Mechanical bull riding, ax throwing, animal petting and beer drinking will be going on outside the Utah Olympic Oval in Kearns this weekend. That’s hardly as unique as what will be going on inside the facility, at least in the eyes of United States Speed Skating coach Ryan Shimabukuro.

On the 400-meter ice track inside, the best long-distance skaters on the planet will compete head to head during the International Skating Union’s World Single Distance Championships, which are scheduled to run Thursday through Sunday. Though it is one of three long-track speed skating world championships, the single-distance championship is modeled after the way the sport is competed at the Olympics — with a men’s and women’s champion at each distance — and is considered the premiere long-track event in non-Olympic years. In addition, all but two of the current long-track world records were set at the Oval, and it is possible the missing marks in the women’s 5,000 meters and men’s 3,000 meters could fall this weekend.

What really makes it special in Shimabukuro’s opinion, however, is that for the first, and perhaps only, time in their careers, his athletes will have a home crowd behind them for the event.

“It’s been 13 years since we’ve had a World Single Distance Championships here,” said Shimabukuro, who experienced the most recent one during his first stint with U.S Speedskating, which lasted from 1999 to 2014. “It might be their only chance get to skate in front of a home crowd and on their own track.”

In 20 years, the single distance championships have been held in the U.S. only three times. All of them have been at the Oval, including an Olympic test event in 2001 and another championship weekend in 2007.

Joey Mantia competes in the men's 1,000 meters during the U.S. Olympic long track speedskating trials, Wednesday, Jan. 3, 2018, in Milwaukee. (AP Photo/Morry Gash)


Even U.S. Speedskating veteran Joey Mantia, 31, wasn’t on the scene then. He began his senior international tour in 2012-13. Mantia said, though, that it’s always nice to skate on home ice, and he’ll try to harness the hometown energy as he attempts to win his third straight world title in the men’s mass start. The three-time Olympian will also compete in the 1,000 and in the 1,500 — the distance at which he scored a bronze medal last week in Calgary.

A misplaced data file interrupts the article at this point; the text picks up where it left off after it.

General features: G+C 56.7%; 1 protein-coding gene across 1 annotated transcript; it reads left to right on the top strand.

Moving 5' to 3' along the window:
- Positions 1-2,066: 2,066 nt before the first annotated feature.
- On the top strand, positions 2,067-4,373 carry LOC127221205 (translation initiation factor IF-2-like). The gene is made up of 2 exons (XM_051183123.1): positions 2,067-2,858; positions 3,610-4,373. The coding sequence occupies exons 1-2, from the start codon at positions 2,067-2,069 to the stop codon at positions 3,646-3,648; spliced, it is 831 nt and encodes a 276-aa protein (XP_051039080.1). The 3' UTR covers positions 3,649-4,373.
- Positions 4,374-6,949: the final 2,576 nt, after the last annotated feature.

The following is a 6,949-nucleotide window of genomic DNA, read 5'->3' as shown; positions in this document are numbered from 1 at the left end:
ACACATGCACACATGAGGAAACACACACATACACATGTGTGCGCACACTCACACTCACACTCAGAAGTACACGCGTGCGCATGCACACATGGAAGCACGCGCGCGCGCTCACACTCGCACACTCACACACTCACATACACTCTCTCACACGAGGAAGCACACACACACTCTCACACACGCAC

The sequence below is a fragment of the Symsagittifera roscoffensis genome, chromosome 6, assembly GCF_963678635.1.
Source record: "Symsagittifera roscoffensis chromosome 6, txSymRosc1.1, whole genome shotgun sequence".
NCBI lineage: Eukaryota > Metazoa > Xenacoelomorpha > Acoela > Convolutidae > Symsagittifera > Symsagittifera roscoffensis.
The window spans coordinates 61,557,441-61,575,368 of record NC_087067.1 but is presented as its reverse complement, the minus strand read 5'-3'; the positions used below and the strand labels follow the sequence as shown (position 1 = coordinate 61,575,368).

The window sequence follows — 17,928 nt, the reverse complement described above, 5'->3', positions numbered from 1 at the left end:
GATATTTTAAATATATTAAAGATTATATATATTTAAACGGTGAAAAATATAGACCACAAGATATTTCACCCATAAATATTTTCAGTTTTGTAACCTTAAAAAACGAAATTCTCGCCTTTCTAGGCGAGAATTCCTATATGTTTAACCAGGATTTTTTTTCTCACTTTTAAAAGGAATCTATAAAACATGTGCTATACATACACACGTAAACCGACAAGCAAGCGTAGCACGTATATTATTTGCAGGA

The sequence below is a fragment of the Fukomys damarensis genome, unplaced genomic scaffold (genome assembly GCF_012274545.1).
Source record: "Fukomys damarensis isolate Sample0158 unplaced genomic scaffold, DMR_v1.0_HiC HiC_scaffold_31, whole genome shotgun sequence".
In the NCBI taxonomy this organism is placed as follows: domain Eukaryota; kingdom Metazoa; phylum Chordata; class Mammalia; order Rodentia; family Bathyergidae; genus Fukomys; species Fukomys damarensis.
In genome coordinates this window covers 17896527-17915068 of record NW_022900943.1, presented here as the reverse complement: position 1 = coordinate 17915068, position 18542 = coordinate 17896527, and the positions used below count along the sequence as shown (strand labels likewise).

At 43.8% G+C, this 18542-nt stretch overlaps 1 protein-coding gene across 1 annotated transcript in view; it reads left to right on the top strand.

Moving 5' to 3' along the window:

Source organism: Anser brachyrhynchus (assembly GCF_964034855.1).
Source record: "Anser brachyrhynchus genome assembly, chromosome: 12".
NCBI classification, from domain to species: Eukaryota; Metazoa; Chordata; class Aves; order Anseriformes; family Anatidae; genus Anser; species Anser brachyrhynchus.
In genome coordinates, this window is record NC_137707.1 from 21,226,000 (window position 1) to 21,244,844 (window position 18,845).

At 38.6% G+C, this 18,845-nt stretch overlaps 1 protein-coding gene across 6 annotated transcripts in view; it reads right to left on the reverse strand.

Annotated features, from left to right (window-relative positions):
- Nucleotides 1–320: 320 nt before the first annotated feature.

“Right now, I’m OK. I feel prepared,” Mantia said when asked if he was experiencing any pre-race jitters. “All I can do is race to the best of my ability. With mass start, there’s a little bit of luck that goes into it. I have to hope nobody takes me out. But as far as what I can control, I feel pretty comfortable right now.”

In addition to Mantia, Brittany Bowe has established herself as a title contender for the U.S. The Floridian holds the world record in the women’s 1,000 (1 minute, 11.61 seconds), is the defending champion and currently leads the World Cup standings at that distance. She also took bronze in the 1,500 last year at the championships in Germany. Meanwhile Mia Manganello Kilburg, also of Florida, is a dark horse in the women’s mass start. She won her first individual medal, a bronze, at the World Cup in Japan in December and is ranked fifth in the overall standings.

Even for the U.S. athletes who seem out of the running for a medal, though, there’s still plenty on the line. In addition to world titles, U.S. skaters will be chasing funding for next season, which is closely tied to their results this weekend.

“Obviously, it’s the biggest competition of the year, especially for the Americans,” Shimabukuro said. “It adds a little something being on your home track. They’re definitely looking to have their best performances of the season here.”

The same may not be said for the people throwing axes at the booth outside. Part of the Legacy Winter Festival, that activity and others, including a petting zoo, face painting and live music, are free to the public.

WORLD SINGLE DISTANCE CHAMPIONSHIPS
Schedule:
• Thursday, 12:30 p.m. — Ladies 3000m, Men’s 5000m, Team Sprints
• Friday, 2 p.m. — Men’s 10K, Ladies Team Pursuit, Ladies and Men’s 500m
• Saturday, 12:30 p.m. — Ladies 5000m, Ladies and Men’s 1000m, Men’s Team Pursuit
• Sunday, 12:30 p.m. — Ladies and Men’s 1500m and Mass Start
Where: Utah Olympic Oval, 5663 S. Cougar Lane, Kearns
Cost: $18 adults; $7 ages 6-12
What is it?: The International Skating Union holds three world championships in long-track speed skating. The single distance championships are a byproduct of the Olympics and, like that event, reward skaters for their performance at a single distance. It will serve as a distant preview of the 2022 Olympics in Beijing.
How does it differ from the other world championships?: The other two world championships combine skaters’ performances at multiple distances to determine a winner. In the Allround, skaters compete at all four distances — the 500, 1,500, 3,000 and 5,000 for women and the 500, 1,500, 5,000 and 10,000 for men. The sprint championships, meanwhile, honor the fastest skaters in the 500 and 1,000 combined.
How often is it held?: Annually except in Winter Olympics years.
What is on the line?: In addition to world titles, United States skaters are skating for funding for the next season. Athletes who do well at the single distance championships typically receive the most funding regardless of their performance on the World Cup circuit and in other international competitions.